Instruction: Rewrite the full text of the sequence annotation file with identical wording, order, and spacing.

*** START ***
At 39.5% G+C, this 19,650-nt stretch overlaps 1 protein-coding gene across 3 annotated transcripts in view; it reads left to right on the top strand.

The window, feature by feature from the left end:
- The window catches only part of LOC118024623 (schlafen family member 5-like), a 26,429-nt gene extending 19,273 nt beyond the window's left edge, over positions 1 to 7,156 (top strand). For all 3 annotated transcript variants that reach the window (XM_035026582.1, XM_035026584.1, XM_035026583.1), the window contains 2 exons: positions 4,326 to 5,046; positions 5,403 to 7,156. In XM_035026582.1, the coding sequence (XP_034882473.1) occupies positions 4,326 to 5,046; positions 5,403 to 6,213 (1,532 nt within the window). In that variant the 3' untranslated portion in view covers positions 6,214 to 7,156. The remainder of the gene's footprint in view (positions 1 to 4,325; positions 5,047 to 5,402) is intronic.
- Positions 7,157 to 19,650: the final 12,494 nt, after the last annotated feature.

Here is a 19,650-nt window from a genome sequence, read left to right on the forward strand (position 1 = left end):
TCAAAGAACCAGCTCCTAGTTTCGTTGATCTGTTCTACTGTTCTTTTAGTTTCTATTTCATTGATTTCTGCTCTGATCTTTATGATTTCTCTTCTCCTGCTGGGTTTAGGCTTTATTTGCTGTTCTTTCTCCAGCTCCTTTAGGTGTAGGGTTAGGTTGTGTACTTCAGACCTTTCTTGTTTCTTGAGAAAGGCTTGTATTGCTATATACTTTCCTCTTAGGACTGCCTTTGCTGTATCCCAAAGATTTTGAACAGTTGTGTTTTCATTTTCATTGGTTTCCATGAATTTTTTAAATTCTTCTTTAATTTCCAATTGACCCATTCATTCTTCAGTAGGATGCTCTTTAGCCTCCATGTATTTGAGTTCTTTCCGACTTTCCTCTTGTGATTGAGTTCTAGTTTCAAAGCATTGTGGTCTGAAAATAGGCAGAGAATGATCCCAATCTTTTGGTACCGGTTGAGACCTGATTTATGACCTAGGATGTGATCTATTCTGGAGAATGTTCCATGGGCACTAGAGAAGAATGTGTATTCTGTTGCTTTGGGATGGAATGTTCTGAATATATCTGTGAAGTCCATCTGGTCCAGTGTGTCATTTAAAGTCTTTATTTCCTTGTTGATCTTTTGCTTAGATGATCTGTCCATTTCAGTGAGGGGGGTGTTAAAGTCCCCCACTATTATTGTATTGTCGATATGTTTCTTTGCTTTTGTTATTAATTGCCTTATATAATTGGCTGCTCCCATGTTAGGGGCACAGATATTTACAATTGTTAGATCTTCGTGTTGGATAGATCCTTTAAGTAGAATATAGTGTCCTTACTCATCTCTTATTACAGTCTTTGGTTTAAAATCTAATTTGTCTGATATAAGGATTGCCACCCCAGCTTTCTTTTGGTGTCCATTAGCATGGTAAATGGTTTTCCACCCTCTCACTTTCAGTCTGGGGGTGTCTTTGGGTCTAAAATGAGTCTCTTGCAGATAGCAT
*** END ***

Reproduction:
At 39.5% G+C, this 19,650-nt stretch overlaps 1 protein-coding gene across 3 annotated transcripts in view; it reads left to right on the top strand.

The window, feature by feature from the left end:
- The window catches only part of LOC118024623 (schlafen family member 5-like), a 26,429-nt gene extending 19,273 nt beyond the window's left edge, over positions 1 to 7,156 (top strand). For all 3 annotated transcript variants that reach the window (XM_035026582.1, XM_035026584.1, XM_035026583.1), the window contains 2 exons: positions 4,326 to 5,046; positions 5,403 to 7,156. In XM_035026582.1, the coding sequence (XP_034882473.1) occupies positions 4,326 to 5,046; positions 5,403 to 6,213 (1,532 nt within the window). In that variant the 3' untranslated portion in view covers positions 6,214 to 7,156. The remainder of the gene's footprint in view (positions 1 to 4,325; positions 5,047 to 5,402) is intronic.
- Positions 7,157 to 19,650: the final 12,494 nt, after the last annotated feature.

Here is a 19,650-nt window from a genome sequence, read left to right on the forward strand (position 1 = left end):
TCAAAGAACCAGCTCCTAGTTTCGTTGATCTGTTCTACTGTTCTTTTAGTTTCTATTTCATTGATTTCTGCTCTGATCTTTATGATTTCTCTTCTCCTGCTGGGTTTAGGCTTTATTTGCTGTTCTTTCTCCAGCTCCTTTAGGTGTAGGGTTAGGTTGTGTACTTCAGACCTTTCTTGTTTCTTGAGAAAGGCTTGTATTGCTATATACTTTCCTCTTAGGACTGCCTTTGCTGTATCCCAAAGATTTTGAACAGTTGTGTTTTCATTTTCATTGGTTTCCATGAATTTTTTAAATTCTTCTTTAATTTCCAATTGACCCATTCATTCTTCAGTAGGATGCTCTTTAGCCTCCATGTATTTGAGTTCTTTCCGACTTTCCTCTTGTGATTGAGTTCTAGTTTCAAAGCATTGTGGTCTGAAAATAGGCAGAGAATGATCCCAATCTTTTGGTACCGGTTGAGACCTGATTTATGACCTAGGATGTGATCTATTCTGGAGAATGTTCCATGGGCACTAGAGAAGAATGTGTATTCTGTTGCTTTGGGATGGAATGTTCTGAATATATCTGTGAAGTCCATCTGGTCCAGTGTGTCATTTAAAGTCTTTATTTCCTTGTTGATCTTTTGCTTAGATGATCTGTCCATTTCAGTGAGGGGGGTGTTAAAGTCCCCCACTATTATTGTATTGTCGATATGTTTCTTTGCTTTTGTTATTAATTGCCTTATATAATTGGCTGCTCCCATGTTAGGGGCACAGATATTTACAATTGTTAGATCTTCGTGTTGGATAGATCCTTTAAGTAGAATATAGTGTCCTTACTCATCTCTTATTACAGTCTTTGGTTTAAAATCTAATTTGTCTGATATAAGGATTGCCACCCCAGCTTTCTTTTGGTGTCCATTAGCATGGTAAATGGTTTTCCACCCTCTCACTTTCAGTCTGGGGGTGTCTTTGGGTCTAAAATGAGTCTCTTGCAGATAGCAT